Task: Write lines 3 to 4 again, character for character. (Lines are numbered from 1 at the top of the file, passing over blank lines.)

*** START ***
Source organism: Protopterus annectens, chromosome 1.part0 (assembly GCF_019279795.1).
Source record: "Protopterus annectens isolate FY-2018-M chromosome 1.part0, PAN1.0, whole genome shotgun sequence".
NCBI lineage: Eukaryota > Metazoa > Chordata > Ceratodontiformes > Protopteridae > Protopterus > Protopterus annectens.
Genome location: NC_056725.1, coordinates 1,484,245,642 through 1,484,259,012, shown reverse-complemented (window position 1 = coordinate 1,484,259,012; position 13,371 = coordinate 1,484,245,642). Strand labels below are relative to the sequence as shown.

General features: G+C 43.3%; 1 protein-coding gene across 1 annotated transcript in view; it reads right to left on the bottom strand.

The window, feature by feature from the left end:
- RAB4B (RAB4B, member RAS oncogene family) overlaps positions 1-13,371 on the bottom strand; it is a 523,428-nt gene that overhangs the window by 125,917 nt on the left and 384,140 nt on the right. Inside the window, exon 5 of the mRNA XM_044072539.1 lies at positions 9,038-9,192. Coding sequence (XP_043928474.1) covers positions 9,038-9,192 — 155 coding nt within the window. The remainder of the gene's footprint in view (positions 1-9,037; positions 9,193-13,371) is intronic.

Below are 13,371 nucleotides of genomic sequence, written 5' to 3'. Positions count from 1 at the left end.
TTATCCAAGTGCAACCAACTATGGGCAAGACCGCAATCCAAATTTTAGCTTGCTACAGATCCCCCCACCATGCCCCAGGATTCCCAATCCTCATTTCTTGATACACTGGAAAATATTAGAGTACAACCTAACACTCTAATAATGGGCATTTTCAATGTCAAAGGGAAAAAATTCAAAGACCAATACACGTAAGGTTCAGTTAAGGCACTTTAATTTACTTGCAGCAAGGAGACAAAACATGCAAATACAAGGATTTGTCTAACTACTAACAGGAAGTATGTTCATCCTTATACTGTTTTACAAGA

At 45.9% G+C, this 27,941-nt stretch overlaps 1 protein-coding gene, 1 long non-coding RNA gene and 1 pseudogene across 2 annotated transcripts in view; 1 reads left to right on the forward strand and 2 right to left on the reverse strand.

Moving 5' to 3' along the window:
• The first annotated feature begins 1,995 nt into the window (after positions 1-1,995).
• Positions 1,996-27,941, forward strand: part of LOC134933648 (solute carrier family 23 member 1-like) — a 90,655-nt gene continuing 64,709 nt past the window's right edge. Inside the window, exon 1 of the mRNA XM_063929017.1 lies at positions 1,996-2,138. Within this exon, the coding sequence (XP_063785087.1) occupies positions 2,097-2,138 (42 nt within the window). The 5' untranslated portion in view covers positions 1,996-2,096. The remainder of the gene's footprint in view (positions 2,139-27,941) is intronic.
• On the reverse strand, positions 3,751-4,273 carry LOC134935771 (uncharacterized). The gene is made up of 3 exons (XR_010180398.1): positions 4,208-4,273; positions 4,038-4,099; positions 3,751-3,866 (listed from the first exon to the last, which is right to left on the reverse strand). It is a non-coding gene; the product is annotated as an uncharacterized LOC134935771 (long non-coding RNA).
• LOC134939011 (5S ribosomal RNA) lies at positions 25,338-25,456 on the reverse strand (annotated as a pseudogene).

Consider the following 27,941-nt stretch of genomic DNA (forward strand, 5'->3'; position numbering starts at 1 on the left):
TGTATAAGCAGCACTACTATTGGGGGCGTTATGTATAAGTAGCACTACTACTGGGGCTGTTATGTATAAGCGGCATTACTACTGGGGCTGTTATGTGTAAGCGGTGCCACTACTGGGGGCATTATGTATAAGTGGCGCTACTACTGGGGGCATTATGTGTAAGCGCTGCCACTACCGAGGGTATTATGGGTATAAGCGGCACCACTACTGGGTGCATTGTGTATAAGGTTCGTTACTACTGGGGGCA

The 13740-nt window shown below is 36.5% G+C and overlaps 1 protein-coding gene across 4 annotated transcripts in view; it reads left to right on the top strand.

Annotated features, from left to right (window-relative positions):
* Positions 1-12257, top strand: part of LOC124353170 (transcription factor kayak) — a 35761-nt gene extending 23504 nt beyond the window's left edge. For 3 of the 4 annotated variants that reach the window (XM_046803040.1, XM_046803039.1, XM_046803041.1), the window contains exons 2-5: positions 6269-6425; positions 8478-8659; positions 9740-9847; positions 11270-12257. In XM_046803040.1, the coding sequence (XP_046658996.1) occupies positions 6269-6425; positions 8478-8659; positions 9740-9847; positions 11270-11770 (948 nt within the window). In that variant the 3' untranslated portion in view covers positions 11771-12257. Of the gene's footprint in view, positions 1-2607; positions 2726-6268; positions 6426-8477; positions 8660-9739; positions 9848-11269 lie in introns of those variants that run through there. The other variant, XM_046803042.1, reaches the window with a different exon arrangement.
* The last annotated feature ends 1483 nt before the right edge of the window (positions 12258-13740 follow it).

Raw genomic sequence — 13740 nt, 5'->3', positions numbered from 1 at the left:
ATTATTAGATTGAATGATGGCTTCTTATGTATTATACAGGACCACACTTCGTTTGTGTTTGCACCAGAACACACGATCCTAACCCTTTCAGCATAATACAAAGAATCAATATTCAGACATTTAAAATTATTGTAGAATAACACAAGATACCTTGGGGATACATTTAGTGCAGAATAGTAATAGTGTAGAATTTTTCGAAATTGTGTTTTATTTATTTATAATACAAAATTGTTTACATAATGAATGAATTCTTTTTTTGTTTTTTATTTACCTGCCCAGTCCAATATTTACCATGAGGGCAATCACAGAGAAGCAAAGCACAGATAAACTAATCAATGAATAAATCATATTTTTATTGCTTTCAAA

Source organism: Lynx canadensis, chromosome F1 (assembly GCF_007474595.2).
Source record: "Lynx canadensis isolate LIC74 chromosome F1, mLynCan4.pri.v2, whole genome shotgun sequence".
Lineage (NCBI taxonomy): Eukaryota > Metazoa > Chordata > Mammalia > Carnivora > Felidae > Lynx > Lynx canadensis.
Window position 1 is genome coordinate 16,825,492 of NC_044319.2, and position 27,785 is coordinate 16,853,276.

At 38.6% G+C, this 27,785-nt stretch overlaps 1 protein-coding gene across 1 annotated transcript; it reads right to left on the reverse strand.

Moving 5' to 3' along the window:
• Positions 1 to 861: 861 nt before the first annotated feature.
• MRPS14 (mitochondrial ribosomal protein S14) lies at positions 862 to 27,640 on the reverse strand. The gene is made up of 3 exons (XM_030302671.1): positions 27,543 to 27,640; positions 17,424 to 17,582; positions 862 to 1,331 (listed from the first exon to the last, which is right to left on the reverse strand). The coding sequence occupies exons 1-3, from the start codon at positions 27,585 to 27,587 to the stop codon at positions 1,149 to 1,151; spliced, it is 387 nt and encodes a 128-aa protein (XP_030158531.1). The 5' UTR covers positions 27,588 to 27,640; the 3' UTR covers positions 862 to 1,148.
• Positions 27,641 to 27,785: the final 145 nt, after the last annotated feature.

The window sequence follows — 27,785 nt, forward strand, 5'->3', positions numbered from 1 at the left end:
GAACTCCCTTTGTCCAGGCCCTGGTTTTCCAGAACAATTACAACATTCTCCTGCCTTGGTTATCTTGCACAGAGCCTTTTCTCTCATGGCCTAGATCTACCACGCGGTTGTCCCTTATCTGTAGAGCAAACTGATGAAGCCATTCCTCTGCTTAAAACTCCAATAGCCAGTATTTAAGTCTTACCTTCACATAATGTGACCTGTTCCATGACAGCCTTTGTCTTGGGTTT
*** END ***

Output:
NCBI lineage: Eukaryota > Metazoa > Chordata > Ceratodontiformes > Protopteridae > Protopterus > Protopterus annectens.
Genome location: NC_056725.1, coordinates 1,484,245,642 through 1,484,259,012, shown reverse-complemented (window position 1 = coordinate 1,484,259,012; position 13,371 = coordinate 1,484,245,642). Strand labels below are relative to the sequence as shown.